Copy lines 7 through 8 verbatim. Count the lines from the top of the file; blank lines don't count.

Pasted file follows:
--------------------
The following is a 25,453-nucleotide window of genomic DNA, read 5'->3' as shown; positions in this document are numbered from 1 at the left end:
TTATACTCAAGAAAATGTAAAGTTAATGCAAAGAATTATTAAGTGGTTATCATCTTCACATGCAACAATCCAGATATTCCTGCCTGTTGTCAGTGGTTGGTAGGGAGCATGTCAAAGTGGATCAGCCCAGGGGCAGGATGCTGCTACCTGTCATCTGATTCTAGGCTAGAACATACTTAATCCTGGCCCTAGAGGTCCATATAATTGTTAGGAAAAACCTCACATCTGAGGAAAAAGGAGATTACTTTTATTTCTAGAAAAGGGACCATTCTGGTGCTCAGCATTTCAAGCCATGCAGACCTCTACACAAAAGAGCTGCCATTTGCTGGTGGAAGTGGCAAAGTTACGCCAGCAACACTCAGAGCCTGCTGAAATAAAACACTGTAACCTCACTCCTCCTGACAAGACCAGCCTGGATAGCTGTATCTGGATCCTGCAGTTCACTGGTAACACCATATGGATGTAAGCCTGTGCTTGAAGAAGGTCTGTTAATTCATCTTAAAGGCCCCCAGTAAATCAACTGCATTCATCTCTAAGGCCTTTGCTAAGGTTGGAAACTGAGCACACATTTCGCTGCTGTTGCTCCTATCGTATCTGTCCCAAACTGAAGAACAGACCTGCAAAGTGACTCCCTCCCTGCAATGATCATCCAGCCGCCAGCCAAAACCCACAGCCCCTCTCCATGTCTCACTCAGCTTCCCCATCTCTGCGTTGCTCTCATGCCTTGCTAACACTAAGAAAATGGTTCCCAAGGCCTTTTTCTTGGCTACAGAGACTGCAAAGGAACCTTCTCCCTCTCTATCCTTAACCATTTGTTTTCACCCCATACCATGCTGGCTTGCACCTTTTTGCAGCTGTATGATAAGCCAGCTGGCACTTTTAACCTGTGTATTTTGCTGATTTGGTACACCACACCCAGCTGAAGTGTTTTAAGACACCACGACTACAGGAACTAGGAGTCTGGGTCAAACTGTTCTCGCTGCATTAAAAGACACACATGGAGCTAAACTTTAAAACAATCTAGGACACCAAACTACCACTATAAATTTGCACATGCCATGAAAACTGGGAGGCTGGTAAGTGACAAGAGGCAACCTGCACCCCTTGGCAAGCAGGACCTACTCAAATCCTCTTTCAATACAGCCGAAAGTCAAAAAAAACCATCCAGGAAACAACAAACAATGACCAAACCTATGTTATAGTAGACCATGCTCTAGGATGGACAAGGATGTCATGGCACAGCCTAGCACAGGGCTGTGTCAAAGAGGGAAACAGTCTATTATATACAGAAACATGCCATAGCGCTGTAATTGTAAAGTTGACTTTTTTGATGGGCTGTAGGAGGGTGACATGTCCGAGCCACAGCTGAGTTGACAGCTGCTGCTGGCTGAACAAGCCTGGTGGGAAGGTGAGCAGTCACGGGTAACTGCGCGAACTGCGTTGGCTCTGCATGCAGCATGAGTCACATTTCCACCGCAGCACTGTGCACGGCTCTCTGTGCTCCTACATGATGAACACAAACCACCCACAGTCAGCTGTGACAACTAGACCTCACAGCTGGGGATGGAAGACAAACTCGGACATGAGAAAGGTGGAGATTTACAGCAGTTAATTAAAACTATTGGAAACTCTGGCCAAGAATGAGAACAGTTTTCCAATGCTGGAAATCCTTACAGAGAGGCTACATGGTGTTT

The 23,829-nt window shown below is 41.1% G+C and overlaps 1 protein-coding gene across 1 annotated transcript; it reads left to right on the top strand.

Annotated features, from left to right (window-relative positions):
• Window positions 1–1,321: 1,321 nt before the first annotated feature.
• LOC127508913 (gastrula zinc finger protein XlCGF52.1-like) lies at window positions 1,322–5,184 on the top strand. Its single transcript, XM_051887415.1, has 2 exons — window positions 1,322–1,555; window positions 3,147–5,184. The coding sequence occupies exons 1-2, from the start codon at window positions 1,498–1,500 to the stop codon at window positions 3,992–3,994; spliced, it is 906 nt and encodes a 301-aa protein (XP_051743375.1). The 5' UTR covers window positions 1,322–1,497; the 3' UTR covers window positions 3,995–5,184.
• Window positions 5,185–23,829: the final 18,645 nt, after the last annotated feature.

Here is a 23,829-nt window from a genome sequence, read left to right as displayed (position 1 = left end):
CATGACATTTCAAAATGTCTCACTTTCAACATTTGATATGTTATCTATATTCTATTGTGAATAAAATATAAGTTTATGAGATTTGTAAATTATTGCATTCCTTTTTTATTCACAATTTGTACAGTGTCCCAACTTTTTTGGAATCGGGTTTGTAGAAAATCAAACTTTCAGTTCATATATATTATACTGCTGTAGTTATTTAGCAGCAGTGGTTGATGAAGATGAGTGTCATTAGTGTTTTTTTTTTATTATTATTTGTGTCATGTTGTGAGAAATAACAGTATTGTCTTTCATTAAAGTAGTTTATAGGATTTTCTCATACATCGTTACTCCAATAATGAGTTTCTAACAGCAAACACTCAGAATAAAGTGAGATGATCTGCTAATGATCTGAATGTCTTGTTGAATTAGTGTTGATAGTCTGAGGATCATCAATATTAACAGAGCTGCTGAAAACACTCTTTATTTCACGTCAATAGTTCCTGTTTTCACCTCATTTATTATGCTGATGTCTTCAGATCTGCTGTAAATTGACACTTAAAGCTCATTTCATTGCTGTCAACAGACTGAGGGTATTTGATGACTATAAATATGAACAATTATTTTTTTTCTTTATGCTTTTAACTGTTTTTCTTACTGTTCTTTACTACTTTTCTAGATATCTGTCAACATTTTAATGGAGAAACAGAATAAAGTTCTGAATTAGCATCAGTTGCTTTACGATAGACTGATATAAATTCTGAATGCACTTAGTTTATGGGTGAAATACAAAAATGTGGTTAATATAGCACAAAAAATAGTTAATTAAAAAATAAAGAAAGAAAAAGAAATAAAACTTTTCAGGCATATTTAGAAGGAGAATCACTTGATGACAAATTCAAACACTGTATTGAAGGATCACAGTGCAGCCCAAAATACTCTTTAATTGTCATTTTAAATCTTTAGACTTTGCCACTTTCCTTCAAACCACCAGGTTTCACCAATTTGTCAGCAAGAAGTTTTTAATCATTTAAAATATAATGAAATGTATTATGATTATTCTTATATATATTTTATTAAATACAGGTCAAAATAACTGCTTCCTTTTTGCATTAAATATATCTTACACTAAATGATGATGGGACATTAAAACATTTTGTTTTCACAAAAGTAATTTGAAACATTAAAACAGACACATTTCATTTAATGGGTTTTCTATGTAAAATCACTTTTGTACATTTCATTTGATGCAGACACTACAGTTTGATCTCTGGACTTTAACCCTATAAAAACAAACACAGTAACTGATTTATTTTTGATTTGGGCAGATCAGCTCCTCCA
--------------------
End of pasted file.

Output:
• Window positions 5,185–23,829: the final 18,645 nt, after the last annotated feature.

Here is a 23,829-nt window from a genome sequence, read left to right as displayed (position 1 = left end):